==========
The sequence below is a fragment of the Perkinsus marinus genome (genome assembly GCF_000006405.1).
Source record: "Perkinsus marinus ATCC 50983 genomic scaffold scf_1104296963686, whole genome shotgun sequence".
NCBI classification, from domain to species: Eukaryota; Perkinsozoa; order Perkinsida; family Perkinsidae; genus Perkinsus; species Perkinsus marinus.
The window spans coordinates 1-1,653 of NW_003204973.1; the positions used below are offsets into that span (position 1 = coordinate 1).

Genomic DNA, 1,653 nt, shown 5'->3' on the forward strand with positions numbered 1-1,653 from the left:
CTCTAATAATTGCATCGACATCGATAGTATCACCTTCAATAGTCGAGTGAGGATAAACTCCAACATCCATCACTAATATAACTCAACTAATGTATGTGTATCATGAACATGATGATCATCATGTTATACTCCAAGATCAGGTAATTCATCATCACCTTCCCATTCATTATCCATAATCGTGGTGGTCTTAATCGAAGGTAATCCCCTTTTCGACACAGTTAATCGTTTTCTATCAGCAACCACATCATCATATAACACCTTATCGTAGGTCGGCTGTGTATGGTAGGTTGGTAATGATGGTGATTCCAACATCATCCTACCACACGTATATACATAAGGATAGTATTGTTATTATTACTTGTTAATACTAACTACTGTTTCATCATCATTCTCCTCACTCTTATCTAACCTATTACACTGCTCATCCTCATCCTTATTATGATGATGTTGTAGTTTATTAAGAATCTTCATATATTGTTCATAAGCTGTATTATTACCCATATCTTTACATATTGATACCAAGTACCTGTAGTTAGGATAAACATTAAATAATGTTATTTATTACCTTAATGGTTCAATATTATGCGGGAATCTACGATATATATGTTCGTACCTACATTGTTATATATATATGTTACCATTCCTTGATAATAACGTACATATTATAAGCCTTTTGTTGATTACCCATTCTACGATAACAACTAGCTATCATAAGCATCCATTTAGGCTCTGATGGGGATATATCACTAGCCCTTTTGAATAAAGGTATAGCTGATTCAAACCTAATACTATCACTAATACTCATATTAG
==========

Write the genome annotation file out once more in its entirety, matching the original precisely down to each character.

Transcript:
The sequence below is a fragment of the Perkinsus marinus genome (genome assembly GCF_000006405.1).
Source record: "Perkinsus marinus ATCC 50983 genomic scaffold scf_1104296963686, whole genome shotgun sequence".
NCBI classification, from domain to species: Eukaryota; Perkinsozoa; order Perkinsida; family Perkinsidae; genus Perkinsus; species Perkinsus marinus.
The window spans coordinates 1-1,653 of NW_003204973.1; the positions used below are offsets into that span (position 1 = coordinate 1).

Genomic DNA, 1,653 nt, shown 5'->3' on the forward strand with positions numbered 1-1,653 from the left:
CTCTAATAATTGCATCGACATCGATAGTATCACCTTCAATAGTCGAGTGAGGATAAACTCCAACATCCATCACTAATATAACTCAACTAATGTATGTGTATCATGAACATGATGATCATCATGTTATACTCCAAGATCAGGTAATTCATCATCACCTTCCCATTCATTATCCATAATCGTGGTGGTCTTAATCGAAGGTAATCCCCTTTTCGACACAGTTAATCGTTTTCTATCAGCAACCACATCATCATATAACACCTTATCGTAGGTCGGCTGTGTATGGTAGGTTGGTAATGATGGTGATTCCAACATCATCCTACCACACGTATATACATAAGGATAGTATTGTTATTATTACTTGTTAATACTAACTACTGTTTCATCATCATTCTCCTCACTCTTATCTAACCTATTACACTGCTCATCCTCATCCTTATTATGATGATGTTGTAGTTTATTAAGAATCTTCATATATTGTTCATAAGCTGTATTATTACCCATATCTTTACATATTGATACCAAGTACCTGTAGTTAGGATAAACATTAAATAATGTTATTTATTACCTTAATGGTTCAATATTATGCGGGAATCTACGATATATATGTTCGTACCTACATTGTTATATATATATGTTACCATTCCTTGATAATAACGTACATATTATAAGCCTTTTGTTGATTACCCATTCTACGATAACAACTAGCTATCATAAGCATCCATTTAGGCTCTGATGGGGATATATCACTAGCCCTTTTGAATAAAGGTATAGCTGATTCAAACCTAATACTATCACTAATACTCATATTAG